Rocks are aggregates of minerals. Geologists divide rocks into three groups: igneous, metamorphic, and sedimentary. Igneous rocks crystallize from magma. Metamorphic rocks form by the deformation and/or recrystallization of pre-existing rock by changes in temperature, pressure, and/or chemistry. Sedimentary rocks form by weathering and erosion of preexisting rock to make sediment, which is lithified into rock.

Most rocks in Hawaii are igneous. If magma solidifies within the crust, the rock is called an intrusive igneous rock. Intrusive igneous rocks have been exposed by erosion along rift zones of some of the older volcanoes in Hawaii. Intrusive rocks help to built the volcanoes from the inside. This photo shows the Uwekahuna laccolith that is exposed in the wall of Kilauea caldera. A laccolith is a pocket of magma that became trapped in the rocks layers before it reached the surface. Laccoliths have flat bottoms and convex tops. Photo by Steve Mattox, July 1990.

If the magma erupts at the surface, it is called an extrusive igneous, or volcanic rock. Extrusive igneous rocks are more abundant and comprise most of the islands.

Volcanic rocks are classified by the size, abundance, and type of crystals. If no crystals are visible, geologists call the rock aphanitic. If crystals are abundant, the rock is called porphyritic. The most common mineral in rocks from Kilauea and Mauna Loa Volcanoes is olivine. Pyroxene and plagioclase are also common, but their crystals are much smaller and may be difficult to see without a microscope. These three minerals help to identify a rock-type called tholeiitic basalt. Olivine is also common in rocks from Hualalai, Mauna Kea, and Kohala. However, unlike the tholeiitic basalts from Kilauea and Mauna Loa, the pyroxene and plagioclase crystals are conspicuous. These rocks are called alkali basalt. A classification scheme for Hawaiian rocks is presented in figure 13.6.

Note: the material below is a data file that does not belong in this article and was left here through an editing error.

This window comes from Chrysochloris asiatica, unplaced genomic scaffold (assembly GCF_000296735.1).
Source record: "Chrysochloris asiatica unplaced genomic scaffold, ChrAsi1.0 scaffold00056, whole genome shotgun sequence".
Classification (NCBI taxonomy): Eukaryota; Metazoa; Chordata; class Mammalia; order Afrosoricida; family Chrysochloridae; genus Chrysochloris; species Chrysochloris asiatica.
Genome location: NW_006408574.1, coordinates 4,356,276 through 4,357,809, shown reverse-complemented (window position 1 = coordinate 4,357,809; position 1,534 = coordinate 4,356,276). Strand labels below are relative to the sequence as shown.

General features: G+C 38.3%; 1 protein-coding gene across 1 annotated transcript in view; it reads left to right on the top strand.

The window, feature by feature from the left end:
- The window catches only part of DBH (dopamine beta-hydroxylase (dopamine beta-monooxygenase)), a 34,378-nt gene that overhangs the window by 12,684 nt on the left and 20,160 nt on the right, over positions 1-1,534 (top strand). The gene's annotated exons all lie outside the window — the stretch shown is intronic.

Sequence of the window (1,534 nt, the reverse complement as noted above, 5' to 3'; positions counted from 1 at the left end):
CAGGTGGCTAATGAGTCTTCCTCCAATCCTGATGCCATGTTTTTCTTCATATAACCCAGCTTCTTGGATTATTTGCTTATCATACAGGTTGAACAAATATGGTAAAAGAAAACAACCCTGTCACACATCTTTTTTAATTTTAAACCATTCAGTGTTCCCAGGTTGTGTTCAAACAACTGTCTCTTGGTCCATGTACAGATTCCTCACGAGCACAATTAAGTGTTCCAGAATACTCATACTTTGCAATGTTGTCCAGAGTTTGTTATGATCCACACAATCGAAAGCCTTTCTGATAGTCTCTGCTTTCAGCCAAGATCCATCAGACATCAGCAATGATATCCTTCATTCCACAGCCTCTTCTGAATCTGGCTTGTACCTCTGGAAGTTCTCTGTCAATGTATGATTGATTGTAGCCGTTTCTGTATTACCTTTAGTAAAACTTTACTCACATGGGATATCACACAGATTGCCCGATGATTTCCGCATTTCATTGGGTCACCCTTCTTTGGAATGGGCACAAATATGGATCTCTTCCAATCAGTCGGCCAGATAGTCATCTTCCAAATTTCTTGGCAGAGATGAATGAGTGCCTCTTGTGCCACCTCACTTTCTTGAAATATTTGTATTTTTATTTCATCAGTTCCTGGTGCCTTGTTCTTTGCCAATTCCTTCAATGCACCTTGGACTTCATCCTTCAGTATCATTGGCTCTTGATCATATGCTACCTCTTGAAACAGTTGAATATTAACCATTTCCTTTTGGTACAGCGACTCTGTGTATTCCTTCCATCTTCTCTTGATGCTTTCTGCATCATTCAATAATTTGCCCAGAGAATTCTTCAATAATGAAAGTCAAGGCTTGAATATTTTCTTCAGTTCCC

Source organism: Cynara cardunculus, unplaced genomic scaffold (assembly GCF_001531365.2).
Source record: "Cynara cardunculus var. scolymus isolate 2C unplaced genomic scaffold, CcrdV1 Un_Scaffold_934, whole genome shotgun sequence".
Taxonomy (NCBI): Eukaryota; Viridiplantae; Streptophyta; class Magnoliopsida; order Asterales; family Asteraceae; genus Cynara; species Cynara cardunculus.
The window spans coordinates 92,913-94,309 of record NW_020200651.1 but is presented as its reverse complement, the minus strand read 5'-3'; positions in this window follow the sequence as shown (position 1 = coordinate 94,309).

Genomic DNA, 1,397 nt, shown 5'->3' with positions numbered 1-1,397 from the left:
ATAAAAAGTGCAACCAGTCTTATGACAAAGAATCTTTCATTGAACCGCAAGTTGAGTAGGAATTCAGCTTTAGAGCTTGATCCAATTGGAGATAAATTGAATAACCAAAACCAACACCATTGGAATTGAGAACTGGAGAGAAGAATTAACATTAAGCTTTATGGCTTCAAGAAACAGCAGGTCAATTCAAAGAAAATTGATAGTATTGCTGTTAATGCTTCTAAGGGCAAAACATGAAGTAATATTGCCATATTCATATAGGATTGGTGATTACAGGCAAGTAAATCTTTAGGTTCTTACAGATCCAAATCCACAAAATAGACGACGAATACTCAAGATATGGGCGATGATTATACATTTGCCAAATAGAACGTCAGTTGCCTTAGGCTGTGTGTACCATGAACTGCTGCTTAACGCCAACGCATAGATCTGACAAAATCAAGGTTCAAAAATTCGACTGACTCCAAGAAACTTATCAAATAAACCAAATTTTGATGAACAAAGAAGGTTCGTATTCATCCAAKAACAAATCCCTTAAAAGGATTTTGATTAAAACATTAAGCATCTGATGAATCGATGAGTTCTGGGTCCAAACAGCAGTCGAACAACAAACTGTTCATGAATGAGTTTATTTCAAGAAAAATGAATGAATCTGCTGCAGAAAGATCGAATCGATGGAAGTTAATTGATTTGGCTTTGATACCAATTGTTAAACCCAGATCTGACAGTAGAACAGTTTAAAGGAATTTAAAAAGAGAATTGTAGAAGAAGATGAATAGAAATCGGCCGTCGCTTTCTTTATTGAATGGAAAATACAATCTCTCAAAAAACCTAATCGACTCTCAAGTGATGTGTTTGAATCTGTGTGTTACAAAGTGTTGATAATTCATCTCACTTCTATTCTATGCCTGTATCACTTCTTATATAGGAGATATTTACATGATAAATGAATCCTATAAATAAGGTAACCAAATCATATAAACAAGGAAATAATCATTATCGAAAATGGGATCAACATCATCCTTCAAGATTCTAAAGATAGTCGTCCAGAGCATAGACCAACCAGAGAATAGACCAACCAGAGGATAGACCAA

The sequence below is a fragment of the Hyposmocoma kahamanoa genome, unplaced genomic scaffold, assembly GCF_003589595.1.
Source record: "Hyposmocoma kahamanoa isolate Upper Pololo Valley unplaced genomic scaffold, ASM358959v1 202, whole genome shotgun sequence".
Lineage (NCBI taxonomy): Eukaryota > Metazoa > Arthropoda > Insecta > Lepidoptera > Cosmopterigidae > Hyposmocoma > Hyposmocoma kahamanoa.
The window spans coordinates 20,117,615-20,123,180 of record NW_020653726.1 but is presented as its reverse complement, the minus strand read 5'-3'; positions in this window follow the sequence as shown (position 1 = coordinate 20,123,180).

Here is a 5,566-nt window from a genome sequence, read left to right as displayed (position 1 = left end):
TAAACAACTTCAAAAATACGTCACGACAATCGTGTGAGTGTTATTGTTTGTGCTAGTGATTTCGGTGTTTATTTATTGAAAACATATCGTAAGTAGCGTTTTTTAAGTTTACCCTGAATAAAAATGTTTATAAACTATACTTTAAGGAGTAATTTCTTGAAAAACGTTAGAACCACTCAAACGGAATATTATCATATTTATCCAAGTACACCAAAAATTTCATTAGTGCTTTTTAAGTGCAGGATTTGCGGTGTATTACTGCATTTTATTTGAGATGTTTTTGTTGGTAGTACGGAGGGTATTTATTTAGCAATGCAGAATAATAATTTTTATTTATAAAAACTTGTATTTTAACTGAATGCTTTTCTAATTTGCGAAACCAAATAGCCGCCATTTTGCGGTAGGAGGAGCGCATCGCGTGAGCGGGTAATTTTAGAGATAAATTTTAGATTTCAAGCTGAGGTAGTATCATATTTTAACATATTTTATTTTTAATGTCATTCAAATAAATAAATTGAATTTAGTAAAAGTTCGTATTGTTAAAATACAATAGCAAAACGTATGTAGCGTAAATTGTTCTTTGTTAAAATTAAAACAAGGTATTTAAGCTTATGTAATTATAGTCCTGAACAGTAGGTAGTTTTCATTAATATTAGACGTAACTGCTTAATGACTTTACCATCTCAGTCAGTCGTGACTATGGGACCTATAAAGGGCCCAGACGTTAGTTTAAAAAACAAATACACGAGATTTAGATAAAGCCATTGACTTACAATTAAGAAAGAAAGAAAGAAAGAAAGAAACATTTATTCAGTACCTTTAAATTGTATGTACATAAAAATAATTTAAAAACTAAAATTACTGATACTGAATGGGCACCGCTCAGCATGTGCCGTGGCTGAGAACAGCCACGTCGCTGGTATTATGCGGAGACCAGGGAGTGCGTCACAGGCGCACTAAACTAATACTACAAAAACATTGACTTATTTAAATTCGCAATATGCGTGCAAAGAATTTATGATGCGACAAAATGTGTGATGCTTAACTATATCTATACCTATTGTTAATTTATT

Classification scheme for igneous rocks. Intrusive igneous rocks are coarse-grained because they cooled slowly inside the Earth. Extrusive (volcanic) igneous rocks are fine-grained because they cooled quickly at the Earth's surface.



Gabbro and basalt contain abundant ferromagnesian minerals and lesser amounts of plagioclase feldspar. Note the basalt has gas bubbles (called vesicles by geologists).

Volcanic rocks from continental volcanoes can also be identified by their mineralogy. For example, rocks from stratovolcanoes in the western United States, like Mount Shasta (shown above), have pyroxene, Ca-rich plagioclase, and hornblende. This mineral assemblage indicates that the rock is an andesite.


Diorite and andesite contain abundant plagioclase feldspar and lesser amounts of ferromagnesian minerals. Dacite is similar to andesite except it has less plagioclase and more quartz.



Granite and rhyolite contain quartz, orthoclase and plagioclase feldspar, and minor amounts of ferromagnesian minerals.

Obsidian is a black or dark-colored volcanic glass, usually of rhyolite composition, characterized by conchoidal fracture. It is sometimes banded.

Snowflake obsidian contain white or gray spherulites. The spherulites are radiating fibrous crystals of alkali feldspar or silica.

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